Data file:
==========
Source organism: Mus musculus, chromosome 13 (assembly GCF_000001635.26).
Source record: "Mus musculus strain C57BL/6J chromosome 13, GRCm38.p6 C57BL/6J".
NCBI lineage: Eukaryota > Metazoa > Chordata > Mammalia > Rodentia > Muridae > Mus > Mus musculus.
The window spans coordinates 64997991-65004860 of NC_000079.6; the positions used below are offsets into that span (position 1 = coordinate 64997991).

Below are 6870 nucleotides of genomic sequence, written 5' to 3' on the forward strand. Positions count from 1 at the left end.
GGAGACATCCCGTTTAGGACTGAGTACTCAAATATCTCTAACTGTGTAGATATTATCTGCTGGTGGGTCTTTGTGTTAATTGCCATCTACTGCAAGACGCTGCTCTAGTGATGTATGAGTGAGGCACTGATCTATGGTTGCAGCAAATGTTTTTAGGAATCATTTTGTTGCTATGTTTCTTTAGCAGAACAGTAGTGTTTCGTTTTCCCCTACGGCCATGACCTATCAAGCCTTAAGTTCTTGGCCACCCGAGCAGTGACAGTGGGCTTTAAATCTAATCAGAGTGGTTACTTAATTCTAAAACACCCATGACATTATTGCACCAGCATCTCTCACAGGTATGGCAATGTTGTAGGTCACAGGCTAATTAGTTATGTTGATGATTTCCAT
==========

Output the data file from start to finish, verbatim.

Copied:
Source organism: Mus musculus, chromosome 13 (assembly GCF_000001635.26).
Source record: "Mus musculus strain C57BL/6J chromosome 13, GRCm38.p6 C57BL/6J".
NCBI lineage: Eukaryota > Metazoa > Chordata > Mammalia > Rodentia > Muridae > Mus > Mus musculus.
The window spans coordinates 64997991-65004860 of NC_000079.6; the positions used below are offsets into that span (position 1 = coordinate 64997991).

Below are 6870 nucleotides of genomic sequence, written 5' to 3' on the forward strand. Positions count from 1 at the left end.
GGAGACATCCCGTTTAGGACTGAGTACTCAAATATCTCTAACTGTGTAGATATTATCTGCTGGTGGGTCTTTGTGTTAATTGCCATCTACTGCAAGACGCTGCTCTAGTGATGTATGAGTGAGGCACTGATCTATGGTTGCAGCAAATGTTTTTAGGAATCATTTTGTTGCTATGTTTCTTTAGCAGAACAGTAGTGTTTCGTTTTCCCCTACGGCCATGACCTATCAAGCCTTAAGTTCTTGGCCACCCGAGCAGTGACAGTGGGCTTTAAATCTAATCAGAGTGGTTACTTAATTCTAAAACACCCATGACATTATTGCACCAGCATCTCTCACAGGTATGGCAATGTTGTAGGTCACAGGCTAATTAGTTATGTTGATGATTTCCAT